vi. “The psalmist’s conception of religion is essentially joyful. No doubt there are sources of sadness peculiar to a religious man, and he is necessarily shut out from much of the effervescent poison of earthly joys drugged with sin. Much in his life is inevitably grave, stern, and sad. But the sources of joy opened are far deeper than those that are closed.” (Maclaren)
d. With You is the fountain of life; in Your light we see light: The satisfaction and pleasures found in God are connected to life and light. They heal and build, giving life; they are full of the light of truth and goodness.
i. A fountain speaks of “1. Causality. It is in God as in a fountain, and from him is derived to us. 2. Abundance. 3. Excellency. Water is sweetest in the fountain.” (Poole)
ii. “Of all the abundant and varying life, He is the Source or Fountain, and the sunshine of His face is the light on everything.” (Morgan)
iii. In Your light we see light: “‘Tis but a kind of dim twilight comparatively, which we enjoy here in this world. While we are hid in this prison-house we can see but little; but our Father’s house above is full of light.” (Cruso, cited in Spurgeon)
iv. In Your light we see light is similar in thought to what John wrote in the opening words of his Gospel: Jesus was the true Light which gives light to every man (John 1:9). “It is hard to doubt that John was thinking of Psalm 36:9 as he composed the prelude.” (Boice)
2. (10-12) Prayer for continued blessing and protection.
Oh, continue Your lovingkindness to those who know You,
And Your righteousness to the upright in heart.
Let not the foot of pride come against me,
And let not the hand of the wicked drive me away.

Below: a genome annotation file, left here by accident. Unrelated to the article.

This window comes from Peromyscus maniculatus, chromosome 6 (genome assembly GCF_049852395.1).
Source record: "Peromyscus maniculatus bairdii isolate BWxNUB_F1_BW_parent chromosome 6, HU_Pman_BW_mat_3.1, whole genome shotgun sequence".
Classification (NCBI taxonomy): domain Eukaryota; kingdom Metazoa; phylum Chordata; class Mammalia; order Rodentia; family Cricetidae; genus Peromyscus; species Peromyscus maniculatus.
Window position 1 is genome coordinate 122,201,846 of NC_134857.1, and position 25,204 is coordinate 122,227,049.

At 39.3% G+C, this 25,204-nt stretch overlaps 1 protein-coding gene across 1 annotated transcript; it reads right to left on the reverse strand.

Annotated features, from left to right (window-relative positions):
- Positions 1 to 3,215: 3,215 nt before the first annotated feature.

There the workers of iniquity have fallen;
They have been cast down and are not able to rise.
a. Continue Your lovingkindness to those who know You: Having received the good mercy and righteousness of God, David rightly prays that it would continue for himself and all those who know God in right relationship.
i. Continue Your lovingkindness: “The Hebrew is, draw forth, or draw out thy lovingkindness: a metaphor either taken from vessels of wine, which being set abroach once, yield not only one cup, but many cups; so when God setteth abroach the wine of his mercy, he will not fill your cup once, but twice and seven times.” (Greenhill, cited in Spurgeon)
ii. “Learn from this verse, that although a continuance of mercy is guaranteed in the covenant, we are yet to make it a matter of prayer.” (Spurgeon)
iii. We note the parallelism between those who know You and the upright in heart. David naturally thought that those who genuinely knew God would be upright in heart.
b. Let not the foot of pride come against me: David earlier praised God as the one who protects and blesses His people (Psalm 36:7). Now David prayed that God would fulfill this aspect of His character, protecting His servant against both the foot and the hand of the wicked.
c. There the workers of iniquity have fallen: David considered the end of the wicked men that he thought of at the beginning of this psalm. They are fallen, and so much so that they are not able to rise. Unlike the righteous who may fall seven times yet rise up again (Proverbs 24:16), the workers of iniquity remain in the dust as God protects His servants.
i. “From his serene shelter under the wing, the suppliant looks out on the rout of baffled foes, and sees the end which gives the lie to the oracle of transgression and its flatteries. ‘They are struck down,’ the same word as in the picture of the pursuing angel of the Lord in Psalm 35.” (Maclaren)
ii. There is some emphasis on the word there in this phrase. Some think it refers to the pride mentioned in the previous verse, and others to the place where the workers of iniquity practiced their sin.
iii. “THERE, has been applied by many of the fathers to the pride spoken of in the preceding verse. There, in or by pride, says Augustine, do all sinners perish.” (Clarke)
iv. “There, where they come against me, and hope to ruin me. He seems as it were to point to the place with his finger.” (Poole)
v. “There, where they plotted or practised the downfall of the righteous; as Henry III of France was stabbed in the same chamber where he and others had contrived the Parisian massacre.” (Trapp)
(c) 2020 The Enduring Word Bible Commentary by David Guzik – email@example.com